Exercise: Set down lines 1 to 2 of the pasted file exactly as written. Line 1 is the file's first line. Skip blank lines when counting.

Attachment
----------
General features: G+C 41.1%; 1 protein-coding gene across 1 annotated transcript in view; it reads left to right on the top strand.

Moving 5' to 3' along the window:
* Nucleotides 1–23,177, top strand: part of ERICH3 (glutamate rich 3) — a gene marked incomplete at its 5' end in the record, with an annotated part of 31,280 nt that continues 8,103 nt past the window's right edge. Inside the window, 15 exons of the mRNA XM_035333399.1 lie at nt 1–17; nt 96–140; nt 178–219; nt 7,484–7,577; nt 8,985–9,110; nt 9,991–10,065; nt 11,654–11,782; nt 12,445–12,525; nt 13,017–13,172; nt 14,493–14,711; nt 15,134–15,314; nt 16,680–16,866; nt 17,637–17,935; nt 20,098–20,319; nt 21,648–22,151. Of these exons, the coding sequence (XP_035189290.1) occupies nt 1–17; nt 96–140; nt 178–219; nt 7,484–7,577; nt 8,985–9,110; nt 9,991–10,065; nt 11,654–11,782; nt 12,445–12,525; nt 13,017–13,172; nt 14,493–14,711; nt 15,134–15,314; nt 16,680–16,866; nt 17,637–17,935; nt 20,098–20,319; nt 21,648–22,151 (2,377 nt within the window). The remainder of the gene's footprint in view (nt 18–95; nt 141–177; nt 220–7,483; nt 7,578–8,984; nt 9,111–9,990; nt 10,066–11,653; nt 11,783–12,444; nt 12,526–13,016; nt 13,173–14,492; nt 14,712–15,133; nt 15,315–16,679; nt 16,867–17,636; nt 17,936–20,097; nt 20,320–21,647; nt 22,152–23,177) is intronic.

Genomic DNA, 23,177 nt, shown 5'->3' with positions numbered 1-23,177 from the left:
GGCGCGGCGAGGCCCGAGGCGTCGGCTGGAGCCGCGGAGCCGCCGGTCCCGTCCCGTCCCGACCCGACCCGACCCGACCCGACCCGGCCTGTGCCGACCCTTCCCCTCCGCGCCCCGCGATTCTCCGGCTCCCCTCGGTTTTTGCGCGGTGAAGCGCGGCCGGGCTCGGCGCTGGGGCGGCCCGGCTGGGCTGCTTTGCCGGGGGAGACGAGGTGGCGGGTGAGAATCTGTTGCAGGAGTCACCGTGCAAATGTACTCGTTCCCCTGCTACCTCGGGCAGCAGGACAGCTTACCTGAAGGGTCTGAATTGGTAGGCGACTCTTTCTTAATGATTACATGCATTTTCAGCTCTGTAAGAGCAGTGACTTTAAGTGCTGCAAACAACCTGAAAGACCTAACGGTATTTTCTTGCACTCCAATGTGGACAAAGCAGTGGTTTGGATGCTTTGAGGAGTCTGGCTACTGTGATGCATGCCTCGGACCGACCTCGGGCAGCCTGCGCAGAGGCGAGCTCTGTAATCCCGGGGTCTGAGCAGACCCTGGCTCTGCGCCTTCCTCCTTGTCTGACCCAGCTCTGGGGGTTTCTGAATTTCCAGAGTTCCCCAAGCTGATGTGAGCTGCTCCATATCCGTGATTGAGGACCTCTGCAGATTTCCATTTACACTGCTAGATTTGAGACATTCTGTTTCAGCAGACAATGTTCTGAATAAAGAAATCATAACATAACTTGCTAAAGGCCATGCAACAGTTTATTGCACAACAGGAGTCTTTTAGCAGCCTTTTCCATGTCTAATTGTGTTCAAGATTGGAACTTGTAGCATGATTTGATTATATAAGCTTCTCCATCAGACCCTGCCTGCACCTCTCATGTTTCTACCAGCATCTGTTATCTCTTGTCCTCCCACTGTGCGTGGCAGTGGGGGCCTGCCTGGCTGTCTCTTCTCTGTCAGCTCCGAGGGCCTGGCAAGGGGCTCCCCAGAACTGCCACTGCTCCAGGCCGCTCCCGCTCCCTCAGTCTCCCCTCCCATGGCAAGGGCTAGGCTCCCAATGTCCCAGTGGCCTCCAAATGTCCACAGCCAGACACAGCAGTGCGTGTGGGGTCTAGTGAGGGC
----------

General features: G+C 41.1%; 1 protein-coding gene across 1 annotated transcript in view; it reads left to right on the top strand.

Moving 5' to 3' along the window: